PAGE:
| related video |

Wednesday, 25 June 2008
Italian filmmakers expelled from Chile.
Government Crackdown On Journalists Continues
Written by Julie Sutor

Two Italian citizens were expelled from Chile earlier this week for their production of a documentary film on the indigenous Mapuche communities of south-central Chile.

The two filmmakers, Dario Ioseffi and Giuseppe Gabriele, were taken from inside Mapuche territory May 3. At the time, they had been recording a Mapuche protest on lands under use by Forestal Mininco, a logging and wood-products company (ST, May 27). The Chupiko community has claimed its rights to the land for almost two decades.

The government rejected the Italians’ petition for “reconsideration” and ordered their immediate expulsion from Chile.

The events represent the third crackdown in recent months on filmmakers seeking to create an outlet for Mapuche opposition to the control of southern forests by timber-harvesting and paper-products industries.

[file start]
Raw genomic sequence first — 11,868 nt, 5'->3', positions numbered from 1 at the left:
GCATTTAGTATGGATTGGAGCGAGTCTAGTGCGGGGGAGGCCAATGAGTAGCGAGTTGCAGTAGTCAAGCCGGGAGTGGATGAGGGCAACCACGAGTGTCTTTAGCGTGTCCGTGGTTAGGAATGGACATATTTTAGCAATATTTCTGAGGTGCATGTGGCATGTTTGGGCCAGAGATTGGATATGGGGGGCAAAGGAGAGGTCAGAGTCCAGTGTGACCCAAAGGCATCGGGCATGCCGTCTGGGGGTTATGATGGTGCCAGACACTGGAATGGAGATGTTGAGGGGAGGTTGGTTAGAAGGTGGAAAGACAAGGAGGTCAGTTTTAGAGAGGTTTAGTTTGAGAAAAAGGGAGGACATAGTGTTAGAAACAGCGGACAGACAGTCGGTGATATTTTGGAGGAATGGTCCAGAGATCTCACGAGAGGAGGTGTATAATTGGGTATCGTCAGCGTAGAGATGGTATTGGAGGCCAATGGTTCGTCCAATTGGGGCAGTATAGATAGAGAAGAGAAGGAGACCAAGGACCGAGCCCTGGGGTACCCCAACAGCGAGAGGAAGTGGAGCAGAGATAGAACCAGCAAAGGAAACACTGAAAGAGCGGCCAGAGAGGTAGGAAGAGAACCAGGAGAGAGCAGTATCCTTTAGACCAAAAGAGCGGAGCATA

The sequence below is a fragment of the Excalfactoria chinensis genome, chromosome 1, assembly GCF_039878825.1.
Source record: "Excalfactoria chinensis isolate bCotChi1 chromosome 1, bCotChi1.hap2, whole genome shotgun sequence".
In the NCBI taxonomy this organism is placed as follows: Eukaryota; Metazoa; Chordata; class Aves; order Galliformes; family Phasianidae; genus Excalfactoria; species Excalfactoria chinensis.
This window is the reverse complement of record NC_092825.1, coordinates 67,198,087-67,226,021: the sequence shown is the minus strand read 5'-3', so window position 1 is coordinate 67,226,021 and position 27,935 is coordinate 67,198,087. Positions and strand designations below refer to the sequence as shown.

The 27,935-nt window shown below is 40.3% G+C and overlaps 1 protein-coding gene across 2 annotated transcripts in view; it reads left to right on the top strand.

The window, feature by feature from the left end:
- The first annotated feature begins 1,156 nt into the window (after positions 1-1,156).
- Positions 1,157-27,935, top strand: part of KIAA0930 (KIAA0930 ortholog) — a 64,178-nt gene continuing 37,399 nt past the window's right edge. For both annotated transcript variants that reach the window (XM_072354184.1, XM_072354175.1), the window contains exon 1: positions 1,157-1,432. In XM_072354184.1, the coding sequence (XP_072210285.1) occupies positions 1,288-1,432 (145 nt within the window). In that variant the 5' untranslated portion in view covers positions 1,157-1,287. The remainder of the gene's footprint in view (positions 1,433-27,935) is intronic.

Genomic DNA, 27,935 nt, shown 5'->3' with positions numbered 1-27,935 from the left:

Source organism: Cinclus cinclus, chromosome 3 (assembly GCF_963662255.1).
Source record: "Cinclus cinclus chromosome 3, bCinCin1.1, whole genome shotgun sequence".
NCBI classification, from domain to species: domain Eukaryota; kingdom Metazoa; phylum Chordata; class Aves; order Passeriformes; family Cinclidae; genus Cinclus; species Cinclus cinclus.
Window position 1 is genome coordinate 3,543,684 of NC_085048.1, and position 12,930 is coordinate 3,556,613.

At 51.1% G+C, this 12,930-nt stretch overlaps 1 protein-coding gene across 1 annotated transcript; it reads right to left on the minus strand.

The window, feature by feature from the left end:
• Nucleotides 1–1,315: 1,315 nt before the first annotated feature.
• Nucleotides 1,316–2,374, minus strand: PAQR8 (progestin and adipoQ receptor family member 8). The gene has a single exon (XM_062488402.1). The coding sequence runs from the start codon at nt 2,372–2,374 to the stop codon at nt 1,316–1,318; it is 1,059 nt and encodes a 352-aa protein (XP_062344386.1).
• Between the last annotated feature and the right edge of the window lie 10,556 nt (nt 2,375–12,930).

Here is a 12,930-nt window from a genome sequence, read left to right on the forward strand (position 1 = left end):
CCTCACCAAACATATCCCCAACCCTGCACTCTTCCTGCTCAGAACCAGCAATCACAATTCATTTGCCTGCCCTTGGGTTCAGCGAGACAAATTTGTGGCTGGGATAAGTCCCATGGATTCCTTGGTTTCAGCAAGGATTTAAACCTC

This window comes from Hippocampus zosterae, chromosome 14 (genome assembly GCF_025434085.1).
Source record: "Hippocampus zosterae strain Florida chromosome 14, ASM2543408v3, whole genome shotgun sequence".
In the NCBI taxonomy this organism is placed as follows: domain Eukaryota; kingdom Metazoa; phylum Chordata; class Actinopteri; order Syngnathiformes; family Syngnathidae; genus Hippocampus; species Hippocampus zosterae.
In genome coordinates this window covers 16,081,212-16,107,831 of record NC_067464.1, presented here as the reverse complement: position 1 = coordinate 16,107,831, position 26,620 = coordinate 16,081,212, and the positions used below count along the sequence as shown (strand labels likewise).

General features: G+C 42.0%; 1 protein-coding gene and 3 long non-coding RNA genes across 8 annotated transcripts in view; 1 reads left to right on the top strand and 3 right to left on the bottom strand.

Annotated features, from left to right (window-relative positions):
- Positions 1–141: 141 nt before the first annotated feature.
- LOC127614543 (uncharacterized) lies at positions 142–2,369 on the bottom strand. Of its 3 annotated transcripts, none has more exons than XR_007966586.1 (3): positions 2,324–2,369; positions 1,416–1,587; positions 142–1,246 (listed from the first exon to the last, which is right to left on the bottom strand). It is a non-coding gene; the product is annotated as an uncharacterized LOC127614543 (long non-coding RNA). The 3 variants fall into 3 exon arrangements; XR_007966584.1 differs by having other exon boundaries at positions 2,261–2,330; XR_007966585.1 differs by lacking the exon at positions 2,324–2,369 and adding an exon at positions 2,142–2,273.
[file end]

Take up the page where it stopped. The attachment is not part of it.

Chilean Elena Varela remains in custody today after her May 7 arrest and confiscation of her equipment and four years’ worth of recordings (ST, June 5). In March, police detained French journalists Christopher Cyril Harrison and Joffrey Paul Rossj for questioning related to a fire on forest company property. Authorities released them several days later.

Chile’s Investigations Police drove the two Italian filmmakers on Monday to the Comodoro Arturo Merino Benítez International Airport where agents escorted them to a plane bound for Italy.

Coincidentally, the expulsion took place just two days before Chile’s National Indigenous Day. President Michelle Bachelet marked the annual observance with a speech from Santiago, declaring, “Multiculturalism makes us better as a country, more democratic and open. And it always obligates us to put ourselves in the shoes of others.”

Bachelet announced a proposal for an Undersecretary of Indigenous Affairs and signed a presidential order tasking each federal government ministry and each regional government office to create specific units to address indigenous issues. She directed each office to propose at least two initiatives that would support indigenous communities.

“In the beginning of this new cycle of life, we renew our commitment to advancing Chile’s indigenous policies that look to build a Social Pact of Multiculturalism,” Bachelet said, marking the new year of Chile’s indigenous communities.

Bachelet also announced the return of 28,000 hectares of land to the indigenous Talabre community in the San Pedro de Atacama Desert. The president committed to honoring indigenous land rights using “all available legal means.”